Turning the tables, Siegfried is the one who kills the dragon and not just one, but several dragons by trapping them with log traps and setting them on fire! Wow.

Seeing that the dragon skin is hard as horn though it melts in the fire. Siegfried discovers after sticking his fingers in it that his own skin becomes hard as horn too. At which point, Siegfried covers himself in the melted skin of dragon except for one spot on his back.

Not stopping there, Siegfried discovers the tracks of another dragon and discovers it has the princess Kriemhild of Worms held captive. With a little help from the dwarf Eugel, Siegfried defeats a giant by the name of Kuperan who holds the key to the mountain where Kriemhild is held prisoner.

In true heroic fashion, Siegfried slays the dragon and in the process finds the Nibelungen treasure within the mountain cavern. Eugel than prophesies that Siegfried will only have eight years to live. As he won’t be able to make use of the treasure, Siegfried dumps it into the Rhine as he returns to Worms. There, Siegfried rules with Kriemhild’s brother who eventually plot to have him killed.

Der Ring des Nibelungen

Richard Wagner’s famous four opera cycle. Wagner took of the mythology for Siegfried from the Nordic sagas rather than the Nibelungenlied. Siegfried mainly appears in the last three operas of this cycle, Die Walküre, Siegfried and Gotterdammerung where he plays a major role. The legends of Sigurd from the Völsunga form the basis for which the opera Siegfried is based on and thus influences both Die Walküre and Gotterdammerung.

For those who don’t know or may have guessed already, this is the opera cycle that inspires a popular saying of “It isn’t over until fat lady sings.” Especially with Brünnhilde’s famous immolation in the finale of Gotterdammerung. Adding to this, thanks to the costume designer, the idea of Viking helmets having two horns was firmly ingrained in people’s minds after a visit to the museum for ideas and saw the ceremonial two horned helmet on display.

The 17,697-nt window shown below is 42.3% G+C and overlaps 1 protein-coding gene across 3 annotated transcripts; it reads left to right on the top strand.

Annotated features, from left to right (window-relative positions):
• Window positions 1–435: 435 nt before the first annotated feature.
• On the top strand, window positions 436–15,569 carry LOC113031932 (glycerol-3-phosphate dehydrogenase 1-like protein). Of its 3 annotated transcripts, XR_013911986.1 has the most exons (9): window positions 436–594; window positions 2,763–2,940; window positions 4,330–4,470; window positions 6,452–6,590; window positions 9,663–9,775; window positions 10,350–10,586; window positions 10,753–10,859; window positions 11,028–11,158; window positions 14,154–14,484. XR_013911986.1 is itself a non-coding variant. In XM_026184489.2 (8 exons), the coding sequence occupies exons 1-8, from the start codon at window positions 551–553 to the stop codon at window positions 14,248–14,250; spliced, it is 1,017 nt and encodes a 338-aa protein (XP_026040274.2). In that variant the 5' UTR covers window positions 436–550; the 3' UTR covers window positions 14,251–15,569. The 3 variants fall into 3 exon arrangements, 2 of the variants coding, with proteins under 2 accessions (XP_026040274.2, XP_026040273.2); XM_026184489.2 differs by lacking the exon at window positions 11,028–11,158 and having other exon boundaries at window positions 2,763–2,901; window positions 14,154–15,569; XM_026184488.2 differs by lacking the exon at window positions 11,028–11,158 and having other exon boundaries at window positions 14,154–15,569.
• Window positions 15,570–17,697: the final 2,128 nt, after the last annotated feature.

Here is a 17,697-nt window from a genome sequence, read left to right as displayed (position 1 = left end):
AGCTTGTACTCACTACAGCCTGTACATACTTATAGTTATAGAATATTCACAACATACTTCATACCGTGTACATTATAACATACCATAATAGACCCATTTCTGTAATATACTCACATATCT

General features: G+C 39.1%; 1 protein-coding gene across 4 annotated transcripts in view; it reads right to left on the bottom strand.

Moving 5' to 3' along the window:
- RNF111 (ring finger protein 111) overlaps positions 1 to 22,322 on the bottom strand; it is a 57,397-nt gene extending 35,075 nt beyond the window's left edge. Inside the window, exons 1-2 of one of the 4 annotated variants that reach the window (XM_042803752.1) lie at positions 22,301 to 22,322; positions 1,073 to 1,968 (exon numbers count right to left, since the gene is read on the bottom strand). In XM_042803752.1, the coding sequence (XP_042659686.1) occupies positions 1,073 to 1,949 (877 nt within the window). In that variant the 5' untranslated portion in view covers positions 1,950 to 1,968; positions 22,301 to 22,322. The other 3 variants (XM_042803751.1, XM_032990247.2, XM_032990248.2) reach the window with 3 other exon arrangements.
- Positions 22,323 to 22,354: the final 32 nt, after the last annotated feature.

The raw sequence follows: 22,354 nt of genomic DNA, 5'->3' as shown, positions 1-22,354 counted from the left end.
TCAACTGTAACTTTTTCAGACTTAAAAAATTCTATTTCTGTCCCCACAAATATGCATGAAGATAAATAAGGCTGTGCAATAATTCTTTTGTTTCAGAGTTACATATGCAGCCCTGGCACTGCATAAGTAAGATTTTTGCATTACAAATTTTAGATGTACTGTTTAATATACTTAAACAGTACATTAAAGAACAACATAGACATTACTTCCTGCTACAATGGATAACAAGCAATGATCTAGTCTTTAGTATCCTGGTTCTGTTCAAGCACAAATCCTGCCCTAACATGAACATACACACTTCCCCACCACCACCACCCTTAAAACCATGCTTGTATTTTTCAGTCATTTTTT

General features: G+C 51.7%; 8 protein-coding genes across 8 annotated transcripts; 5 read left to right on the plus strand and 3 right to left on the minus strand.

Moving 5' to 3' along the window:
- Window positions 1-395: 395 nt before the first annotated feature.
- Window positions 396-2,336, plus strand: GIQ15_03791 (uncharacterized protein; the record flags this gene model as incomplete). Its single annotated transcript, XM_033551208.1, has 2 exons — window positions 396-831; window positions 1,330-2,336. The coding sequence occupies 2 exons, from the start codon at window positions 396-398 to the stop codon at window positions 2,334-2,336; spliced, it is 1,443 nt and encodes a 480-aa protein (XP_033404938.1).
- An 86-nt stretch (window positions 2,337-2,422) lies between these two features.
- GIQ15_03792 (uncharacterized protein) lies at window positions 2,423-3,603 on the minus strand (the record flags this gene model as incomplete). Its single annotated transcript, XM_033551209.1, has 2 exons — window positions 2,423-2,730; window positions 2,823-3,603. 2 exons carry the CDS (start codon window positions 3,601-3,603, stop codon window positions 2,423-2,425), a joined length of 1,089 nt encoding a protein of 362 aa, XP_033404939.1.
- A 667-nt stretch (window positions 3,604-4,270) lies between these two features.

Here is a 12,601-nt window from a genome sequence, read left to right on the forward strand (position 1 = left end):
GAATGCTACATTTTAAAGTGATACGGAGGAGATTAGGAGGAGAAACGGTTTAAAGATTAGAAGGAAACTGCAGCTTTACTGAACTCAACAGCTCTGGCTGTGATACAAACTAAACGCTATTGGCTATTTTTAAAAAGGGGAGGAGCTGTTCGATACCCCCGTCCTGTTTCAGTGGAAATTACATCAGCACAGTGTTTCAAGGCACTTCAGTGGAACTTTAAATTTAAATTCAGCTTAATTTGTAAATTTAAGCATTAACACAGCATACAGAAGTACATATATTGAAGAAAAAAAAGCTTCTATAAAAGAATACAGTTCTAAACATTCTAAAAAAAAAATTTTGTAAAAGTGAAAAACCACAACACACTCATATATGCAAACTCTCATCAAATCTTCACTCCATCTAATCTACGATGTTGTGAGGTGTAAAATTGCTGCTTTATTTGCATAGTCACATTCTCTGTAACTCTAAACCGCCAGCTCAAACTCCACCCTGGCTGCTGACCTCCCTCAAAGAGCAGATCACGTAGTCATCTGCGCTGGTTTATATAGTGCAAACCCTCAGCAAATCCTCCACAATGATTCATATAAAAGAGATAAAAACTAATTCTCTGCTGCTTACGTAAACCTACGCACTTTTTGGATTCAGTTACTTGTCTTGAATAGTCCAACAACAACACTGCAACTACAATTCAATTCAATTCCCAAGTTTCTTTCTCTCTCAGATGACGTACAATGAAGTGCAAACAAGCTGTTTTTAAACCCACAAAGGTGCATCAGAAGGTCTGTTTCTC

In this opera cycle, Brünnhilde is one of many Valkyries born from the union between Wotan and Erda, the personification of the earth. In the Die Walkurie, Wotan tasks Brünnhilde with protecting the hero Siegmund, his son by a mortal woman. When the goddess Fricka contests this, she forces Wotan to have Siegmund die for his infidelity and incest. Brünnhilde disobeys Wotan’s order and carries away Siegmund’s wife and sister Sieglinde along with the broken pieces of Siegmund’s sword Nothung.

After hiding them away, Brünnhilde then faces the wrath of her father, Wotan who makes her a mortal woman and then places her in an enchanted sleep who can be claimed by any man who comes across her. Brünnhilde argues against this punishment, saying she had obeyed Wotan’s true will and doesn’t deserve this harsh of a punishment. Wotan is persuaded to lessen the punishment to protect her enchanted sleep with a magical circle of fire and that she can only be awakened by a hero who knows no fear.

Brünnhilde doesn’t appear again in the operas until the third act of Siegfried. Here, the title character is the son of Siegmund and Sieglinde. He was born after Siegmund’s death and raised by the dwarf Mime, the brother of Alberich.